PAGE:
Thursday, July 12, 2018

The Fed has a new solution for indicators showing recession.... just get rid of them and create new models

When it comes to the economy and state of the financial system, perception is far more important than reality for the global central banks.  And following the Fed's 'removal' of their balance sheet data from their website a couple of weeks ago, the U.S. central bank now is looking to jettison long-standing recession indicators in favor of ones that make their propaganda of a good and strong economy fit the paradigm.

The US Federal Reserve could abandon the so-called yield curve, a key macroeconomic indicator which has been used to predict recessions for many decades. This comes as this indicator is pointing to a rapidly approaching recession, while other data suggest that an economic downturn is nowhere in sight. 
Yields on longer-term and shorter-term bonds vary. During an economic boom, investors pile into higher-yielding and riskier 2-year Treasuries, boosting their face value and suppressing the yield, while longer-term yields rise. The wider the gap — the healthier the economy, Fed policymakers would say. 
As recession nears, investors scramble to safeguard their assets, and buy longer-term bonds, which are more stable. Longer-term yields drop, while short-term yields go up due to higher market volatility. The yield curve gap is narrowing — and might even start to invert. According to conventional wisdom among economists, that's a sure sign of a recession. 
This enigma has inspired Fed policymakers to start looking for a new methodology that could make recessions and other economic shocks more predictable.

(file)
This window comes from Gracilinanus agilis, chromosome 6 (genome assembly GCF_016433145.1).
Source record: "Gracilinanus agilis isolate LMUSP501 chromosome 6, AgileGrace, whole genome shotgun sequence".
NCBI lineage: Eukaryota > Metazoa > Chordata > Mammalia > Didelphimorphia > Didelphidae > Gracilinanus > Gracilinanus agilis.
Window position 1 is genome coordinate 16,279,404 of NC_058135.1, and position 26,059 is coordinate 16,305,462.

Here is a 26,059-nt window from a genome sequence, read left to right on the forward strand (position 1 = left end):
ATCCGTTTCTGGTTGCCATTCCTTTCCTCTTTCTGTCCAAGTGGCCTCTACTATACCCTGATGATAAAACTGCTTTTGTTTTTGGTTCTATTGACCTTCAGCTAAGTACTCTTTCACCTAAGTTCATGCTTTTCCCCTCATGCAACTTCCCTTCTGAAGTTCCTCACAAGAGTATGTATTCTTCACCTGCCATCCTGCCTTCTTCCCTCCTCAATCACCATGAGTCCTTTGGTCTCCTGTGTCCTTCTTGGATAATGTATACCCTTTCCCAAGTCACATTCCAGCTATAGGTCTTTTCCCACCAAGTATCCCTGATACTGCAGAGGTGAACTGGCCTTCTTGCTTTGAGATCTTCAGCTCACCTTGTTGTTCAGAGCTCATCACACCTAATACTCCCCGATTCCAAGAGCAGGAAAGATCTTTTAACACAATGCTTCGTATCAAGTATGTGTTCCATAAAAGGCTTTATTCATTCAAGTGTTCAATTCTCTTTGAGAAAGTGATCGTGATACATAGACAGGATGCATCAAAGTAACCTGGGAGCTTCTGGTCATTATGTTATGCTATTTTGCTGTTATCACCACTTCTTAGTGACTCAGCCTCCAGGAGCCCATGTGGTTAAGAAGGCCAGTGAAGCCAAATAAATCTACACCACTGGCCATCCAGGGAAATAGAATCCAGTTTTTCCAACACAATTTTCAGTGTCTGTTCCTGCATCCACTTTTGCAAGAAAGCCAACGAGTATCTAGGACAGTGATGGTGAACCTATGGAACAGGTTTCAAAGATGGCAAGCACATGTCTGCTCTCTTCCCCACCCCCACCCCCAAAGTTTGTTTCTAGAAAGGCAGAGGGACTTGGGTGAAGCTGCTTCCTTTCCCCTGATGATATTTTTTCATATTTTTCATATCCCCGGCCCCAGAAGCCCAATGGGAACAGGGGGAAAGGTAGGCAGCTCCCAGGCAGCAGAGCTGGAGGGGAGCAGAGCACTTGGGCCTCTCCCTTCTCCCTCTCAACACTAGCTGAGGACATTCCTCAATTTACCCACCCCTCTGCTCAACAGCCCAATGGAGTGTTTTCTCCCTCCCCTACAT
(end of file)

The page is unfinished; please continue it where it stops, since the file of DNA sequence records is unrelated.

"We are doing a lot of work to see what metrics are there to give us signals about weakness in the marketplace. I want to make sure we do all that we can not to miss something," Raphael Bostic, President of the Federal Reserve Bank of Atlanta, said. – Russia Today
This of course is not the first time central banks or governments have changed economic models to fit a political or financial agenda.  In fact the very same models that led Fed Chairman Paul Volker to raise interest rates to 21% in 1981 to stop Stagflation show that inflation levels now are up as high as they were back then.  But since these models have been modified and prostituted so much over the past 35 years, the Fed is acting as if inflation were only 2.5% versus the 10% or more it actually is.

The flattening yield curve that leads to an inverted yield curve is one of the most accurate indicators of an economic recession.  So perhaps it should not be surprising that the Fed wants to get rid of it in their own models, especially so Powell can be like Greenspan and Bernanke and say that he had no clue that the financial system was on the verge of collapse in 2008

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